Though tribal code already defines marriage as a union between a man and a woman, the newly adopted resolution further specifies that the “licensing and solemnizing” of same-sex marriage cannot happen on tribal land.

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Cherokee will institute a two-week fishing season closure each March beginning in 2016 after operating under a year-round season since 2011. 

“We decided to open it up to year-round just to provide more fishing opportunities during March when the state fishing waters were closed, but we decided to go back to a compromise with a two-week closure in March to allow our operations to catch up for the opening day and allow a new level of excitement for the opener, knowing the waters haven’t been fished for two weeks,” explained Mike Lavoie, fisheries and wildlife program manager for the Eastern Band of Cherokee Indians.

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Applause broke out as Jackson County Commissioners concluded a unanimous vote last week passing a resolution opposing hydraulic fracturing — known as fracking — in their first regular meeting since a new board was sworn in. 

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fr frackingThey’ve plowed through the feedback, and now the N.C. Mining and Energy Commission has in hand a revised version of rules to govern oil and gas development in North Carolina, all ready for the new legislative session.

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out frRain was beginning to set in on a fog-ridden day on the slopes when Annie Dephouse gave her 5-year-old charge, Phillip Meacham, the heads up that it would soon be time to head indoors. 

“We can do two or three more,” Dephouse said as the ski lift swung on its way up to Cataloochee Ski Area’s easiest slope. 

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fr possumdrop2Just like they have for the last two decades, residents of Clay County and beyond gathered in Brasstown to ring in the New Year with the annual Possum Drop. But unlike the last two decades, they had to do so without the aid of a live possum.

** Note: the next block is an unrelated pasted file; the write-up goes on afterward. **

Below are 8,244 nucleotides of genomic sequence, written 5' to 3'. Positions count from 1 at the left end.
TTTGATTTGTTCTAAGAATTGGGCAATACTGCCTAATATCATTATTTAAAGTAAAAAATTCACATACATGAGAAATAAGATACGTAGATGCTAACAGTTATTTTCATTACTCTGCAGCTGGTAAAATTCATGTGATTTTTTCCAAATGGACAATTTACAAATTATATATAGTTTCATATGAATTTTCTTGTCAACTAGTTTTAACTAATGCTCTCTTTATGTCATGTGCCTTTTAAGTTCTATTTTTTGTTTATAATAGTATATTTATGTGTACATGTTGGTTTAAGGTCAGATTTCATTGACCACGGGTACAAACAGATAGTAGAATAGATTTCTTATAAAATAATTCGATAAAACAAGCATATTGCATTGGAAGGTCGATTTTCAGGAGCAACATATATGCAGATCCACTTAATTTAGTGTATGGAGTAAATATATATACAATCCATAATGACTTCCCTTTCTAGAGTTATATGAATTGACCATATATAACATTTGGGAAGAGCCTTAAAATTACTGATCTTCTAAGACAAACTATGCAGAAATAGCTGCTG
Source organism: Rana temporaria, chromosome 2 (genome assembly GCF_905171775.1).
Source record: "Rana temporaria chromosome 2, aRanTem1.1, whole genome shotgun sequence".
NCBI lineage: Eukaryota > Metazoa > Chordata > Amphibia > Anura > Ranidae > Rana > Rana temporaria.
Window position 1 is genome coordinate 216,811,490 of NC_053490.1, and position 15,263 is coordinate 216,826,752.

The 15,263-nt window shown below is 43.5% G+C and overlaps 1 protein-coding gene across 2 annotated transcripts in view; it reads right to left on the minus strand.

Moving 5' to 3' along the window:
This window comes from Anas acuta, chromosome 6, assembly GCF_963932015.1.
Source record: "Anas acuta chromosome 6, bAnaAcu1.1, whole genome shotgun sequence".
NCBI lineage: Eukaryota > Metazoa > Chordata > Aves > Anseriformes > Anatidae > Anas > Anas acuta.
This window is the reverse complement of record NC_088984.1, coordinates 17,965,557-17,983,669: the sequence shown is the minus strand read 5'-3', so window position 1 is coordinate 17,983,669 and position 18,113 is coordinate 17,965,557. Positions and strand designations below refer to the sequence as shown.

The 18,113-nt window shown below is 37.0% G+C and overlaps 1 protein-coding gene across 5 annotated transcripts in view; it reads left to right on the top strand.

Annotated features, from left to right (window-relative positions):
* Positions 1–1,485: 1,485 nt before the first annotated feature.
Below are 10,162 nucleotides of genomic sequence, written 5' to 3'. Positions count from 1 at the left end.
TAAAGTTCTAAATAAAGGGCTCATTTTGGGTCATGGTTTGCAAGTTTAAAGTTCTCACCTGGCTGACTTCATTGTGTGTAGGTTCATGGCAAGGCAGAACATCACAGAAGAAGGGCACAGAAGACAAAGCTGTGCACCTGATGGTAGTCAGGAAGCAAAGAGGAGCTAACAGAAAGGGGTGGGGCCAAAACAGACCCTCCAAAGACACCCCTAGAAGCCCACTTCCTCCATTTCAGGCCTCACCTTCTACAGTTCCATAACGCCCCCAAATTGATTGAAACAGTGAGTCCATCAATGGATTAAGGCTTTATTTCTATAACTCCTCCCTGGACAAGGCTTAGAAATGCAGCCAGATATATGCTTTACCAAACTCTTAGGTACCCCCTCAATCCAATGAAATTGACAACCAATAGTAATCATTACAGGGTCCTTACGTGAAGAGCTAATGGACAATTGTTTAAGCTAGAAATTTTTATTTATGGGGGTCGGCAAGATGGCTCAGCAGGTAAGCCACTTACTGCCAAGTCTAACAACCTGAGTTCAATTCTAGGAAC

“We ended up using a pot of possum stew,” said Clay Logan, event organizer and owner of Clay’s Corner store. “We made it here at the store. We got a little private room in the back [where] we cook some.”

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fr pathwaysDinnertime came a little late at Haywood Pathways Center Sunday night (Jan. 4), but for all the right reasons. It was the inaugural night for The Open Door’s Hazelwood kitchen, the final piece in turning the dream behind the Pathways Center into reality. 

“It might be a few minutes before we get to the pork chops,” said Jeremy Parton, Haywood Pathways’ newly hired kitchen and shelter director. “They might be a little cold, but that’s going to be OK, because there’s not going to be another night like this.”

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Jackson County got plenty of response back when its new board of commissioners put out the word that they were taking applications for the county attorney position. 

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Public transit in Macon County is slated to get a boost as Jackson and Macon counties work out an agreement to share a position between the two of them.

Jackson’s mobility coordinator position — a job that basically entails marketing the transportation system, helping new customers and meeting with collaborating agencies — is funded through a federal grant, but it’s turning out to be hard to fill as a 40-hour-per-week job for Jackson County alone. 

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fr cullowheeA final public hearing to solicit public input on a draft set of standards to guide development in Cullowhee will take place on Jan. 13

After that, the draft standards will go to the planning board and then to the Jackson County Commissioners.